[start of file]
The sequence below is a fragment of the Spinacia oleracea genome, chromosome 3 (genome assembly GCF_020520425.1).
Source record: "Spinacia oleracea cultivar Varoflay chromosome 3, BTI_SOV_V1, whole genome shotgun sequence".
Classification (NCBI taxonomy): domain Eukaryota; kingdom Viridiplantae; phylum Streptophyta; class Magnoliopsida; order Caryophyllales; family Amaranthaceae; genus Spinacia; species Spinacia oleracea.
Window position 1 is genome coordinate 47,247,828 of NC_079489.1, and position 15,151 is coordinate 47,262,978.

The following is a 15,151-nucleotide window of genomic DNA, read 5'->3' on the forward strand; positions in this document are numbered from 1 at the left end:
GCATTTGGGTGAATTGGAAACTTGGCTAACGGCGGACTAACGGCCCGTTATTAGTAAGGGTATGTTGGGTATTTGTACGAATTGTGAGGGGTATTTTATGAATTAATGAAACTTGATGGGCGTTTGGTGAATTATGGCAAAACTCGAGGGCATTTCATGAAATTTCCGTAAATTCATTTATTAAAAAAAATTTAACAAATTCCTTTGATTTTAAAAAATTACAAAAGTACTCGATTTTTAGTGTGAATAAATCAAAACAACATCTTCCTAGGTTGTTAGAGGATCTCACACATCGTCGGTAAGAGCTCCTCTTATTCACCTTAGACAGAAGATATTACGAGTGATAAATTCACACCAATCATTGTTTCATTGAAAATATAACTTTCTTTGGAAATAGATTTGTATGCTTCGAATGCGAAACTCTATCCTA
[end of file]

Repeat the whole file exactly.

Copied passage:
The sequence below is a fragment of the Spinacia oleracea genome, chromosome 3 (genome assembly GCF_020520425.1).
Source record: "Spinacia oleracea cultivar Varoflay chromosome 3, BTI_SOV_V1, whole genome shotgun sequence".
Classification (NCBI taxonomy): domain Eukaryota; kingdom Viridiplantae; phylum Streptophyta; class Magnoliopsida; order Caryophyllales; family Amaranthaceae; genus Spinacia; species Spinacia oleracea.
Window position 1 is genome coordinate 47,247,828 of NC_079489.1, and position 15,151 is coordinate 47,262,978.

The following is a 15,151-nucleotide window of genomic DNA, read 5'->3' on the forward strand; positions in this document are numbered from 1 at the left end:
GCATTTGGGTGAATTGGAAACTTGGCTAACGGCGGACTAACGGCCCGTTATTAGTAAGGGTATGTTGGGTATTTGTACGAATTGTGAGGGGTATTTTATGAATTAATGAAACTTGATGGGCGTTTGGTGAATTATGGCAAAACTCGAGGGCATTTCATGAAATTTCCGTAAATTCATTTATTAAAAAAAATTTAACAAATTCCTTTGATTTTAAAAAATTACAAAAGTACTCGATTTTTAGTGTGAATAAATCAAAACAACATCTTCCTAGGTTGTTAGAGGATCTCACACATCGTCGGTAAGAGCTCCTCTTATTCACCTTAGACAGAAGATATTACGAGTGATAAATTCACACCAATCATTGTTTCATTGAAAATATAACTTTCTTTGGAAATAGATTTGTATGCTTCGAATGCGAAACTCTATCCTA